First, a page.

Compass Group’s change of direction

As you’d imagine from an organisation that spends £23m a year on equipment in the UK, Compass Group has some pretty strong opinions on the topic of commercial kitchen kit.

So when the company’s group managing director for the UK and Ireland, Ian Sarson, was recently invited to address senior managers from the catering equipment sector’s most influential brands, it was always going to be a compelling affair.

Sarson offered attendees at the recent CESA annual conference a fascinating insight into the evolving internal buying strategy of the Compass Group and outlined a series of challenges that he wants equipment manufacturers to help him solve.

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In the UK, Compass generates almost £2 billion a year from providing food and support services to a variety of market sectors, including business and industry, defence, healthcare, education and sports and leisure.

And there is one factor that binds all those industries together whenever Compass purchases or hires equipment: health and safety. “At Compass we are obsessed about health and safety,” Sarson told delegates. “It is the first item on every agenda of every meeting that we have, and we still have too many accidents that are related to equipment malfunction or equipment misfinishing or our people not using it properly and that is not good enough for me and it is not good enough for you guys. We need to work together to make sure that our operators are in a safe condition all of the time.”

Outside of health and safety, speed and convenience of service rank next on the priority list. The ergonomic consideration of operating is also shaping the way that contract caterers think in these times and Compass is no different, relying on processes such as Lean and Six Sigma to improve productivity, efficiency and safety.

“Anything that you have got that is labour-save or complexity-reducing — we are certainly interested in yield enhancement. 40% of my expenditure today is on food product and 30% of that is possibly destroyed in the processing. If we can get that down to 10% then all of us can do the math,” Sarson told listeners.

Calling for a more holistic view of the balance between capital and running costs — especially as Compass increasingly gains responsibility for managing its clients’ utilities activities — Sarson pledged to “look at the cost benefit of utilising better running equipment that is lower cost over the life, anywhere where that is the case.”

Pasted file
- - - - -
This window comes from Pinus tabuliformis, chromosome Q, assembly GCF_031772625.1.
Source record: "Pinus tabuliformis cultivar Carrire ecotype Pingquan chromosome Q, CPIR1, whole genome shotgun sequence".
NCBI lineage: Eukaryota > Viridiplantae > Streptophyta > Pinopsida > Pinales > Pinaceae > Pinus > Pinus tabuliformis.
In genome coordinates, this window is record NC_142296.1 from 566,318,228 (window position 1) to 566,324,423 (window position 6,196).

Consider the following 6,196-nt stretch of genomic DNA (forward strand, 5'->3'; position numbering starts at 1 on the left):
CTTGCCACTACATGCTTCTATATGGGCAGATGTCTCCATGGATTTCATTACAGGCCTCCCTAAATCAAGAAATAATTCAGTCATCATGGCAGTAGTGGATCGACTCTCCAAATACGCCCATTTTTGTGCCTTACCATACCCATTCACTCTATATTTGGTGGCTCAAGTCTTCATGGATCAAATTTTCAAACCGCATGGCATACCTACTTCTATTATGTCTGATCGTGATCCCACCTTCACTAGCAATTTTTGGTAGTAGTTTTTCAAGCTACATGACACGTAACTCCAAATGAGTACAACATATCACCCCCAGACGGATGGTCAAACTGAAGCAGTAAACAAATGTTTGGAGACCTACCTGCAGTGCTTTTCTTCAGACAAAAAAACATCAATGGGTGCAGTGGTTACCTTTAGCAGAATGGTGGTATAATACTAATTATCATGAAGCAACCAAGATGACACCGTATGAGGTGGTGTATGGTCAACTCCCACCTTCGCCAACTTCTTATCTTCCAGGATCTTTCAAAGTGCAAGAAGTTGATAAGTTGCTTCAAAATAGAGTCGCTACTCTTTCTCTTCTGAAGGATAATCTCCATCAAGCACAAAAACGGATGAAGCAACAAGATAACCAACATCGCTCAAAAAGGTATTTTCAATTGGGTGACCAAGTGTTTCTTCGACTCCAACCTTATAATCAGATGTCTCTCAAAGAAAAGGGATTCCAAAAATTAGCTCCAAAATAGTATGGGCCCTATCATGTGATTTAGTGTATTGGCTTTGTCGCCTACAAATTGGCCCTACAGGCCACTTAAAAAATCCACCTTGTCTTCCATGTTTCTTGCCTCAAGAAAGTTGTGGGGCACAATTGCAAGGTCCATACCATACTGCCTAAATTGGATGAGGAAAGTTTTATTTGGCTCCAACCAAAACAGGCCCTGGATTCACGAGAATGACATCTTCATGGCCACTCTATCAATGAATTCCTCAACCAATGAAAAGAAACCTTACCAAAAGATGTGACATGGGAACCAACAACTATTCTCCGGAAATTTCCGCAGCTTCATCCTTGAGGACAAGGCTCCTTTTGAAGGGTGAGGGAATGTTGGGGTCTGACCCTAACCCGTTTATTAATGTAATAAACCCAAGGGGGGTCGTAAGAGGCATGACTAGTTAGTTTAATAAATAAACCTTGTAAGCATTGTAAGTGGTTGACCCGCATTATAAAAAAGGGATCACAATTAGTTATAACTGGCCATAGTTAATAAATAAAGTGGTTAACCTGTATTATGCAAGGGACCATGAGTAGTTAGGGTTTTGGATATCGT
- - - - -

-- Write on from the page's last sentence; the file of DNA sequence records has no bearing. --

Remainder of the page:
But he stressed that suppliers need to comprehend the realities of the contracts it manages: “If you have got a brilliant piece of equipment that I can only capitalise over 15 years because it is so well-made and I have got a four-year contract, I am going to buy something else. So we really need to make sure that we work together to put the right life-cycle and the right life duration into some of these products.”

He appealed for a greater understanding of the fact that equipment needs to be affordable over the length of the contract, which he said was “not always the case”, adding: “I don’t think we are doing particularly well at that — I don’t think we have really discussed that together as an industry recently.”

Sarson also took time to turn the spotlight back on Compass and give a candid assessment of his own business, acknowledging the company had gained a reputation for putting cost first in recent years.

“That era is over as far as I am concerned,” he declared. “We are looking at value. Now that is easy for me to say and it is easy for you guys to go ‘it’s easy for you to say’, but I genuinely mean this, and we have got an event next week where 250 of our leading suppliers are coming to see us tell the industry that we are much more interested in managing the value of our supply chain rather than the cost. So, we will not be looking for the cheapest price, we will be looking at the best value for our consumers and our clients. I recognise that is not the Compass that everybody will recognise but we really are changing the way we work,” he said.

Compass’ supply chain is now being measured on a different basis as a result of the shift in strategy, continued Sarson.

“In the past, our buyers and supply chain managers were incentivised on how much they saved from the cost base,” he said. “That is a ludicrous way of managing your cost base. It is now going to be how much business benefit they generate for our organisation. That will drive different behaviours.”

Equipment suppliers dealing with Compass will undoubtedly be keen to see just how quickly the new approach manifests itself in the organisation and whether value really will count for more than cost when the heat is on.

Compass in numbers

– Operates in 50 countries, making around £15 billion in sales a year.

– The UK currently represents approximately 12% of sales.

– 11th largest private employer in the world with 430,000 staff.

– Employs 62,000 people in the UK across 8,000 sites.

– Stock price has outperformed FTSE by 200% in last six years.

– Serves more than four billion meals every year.

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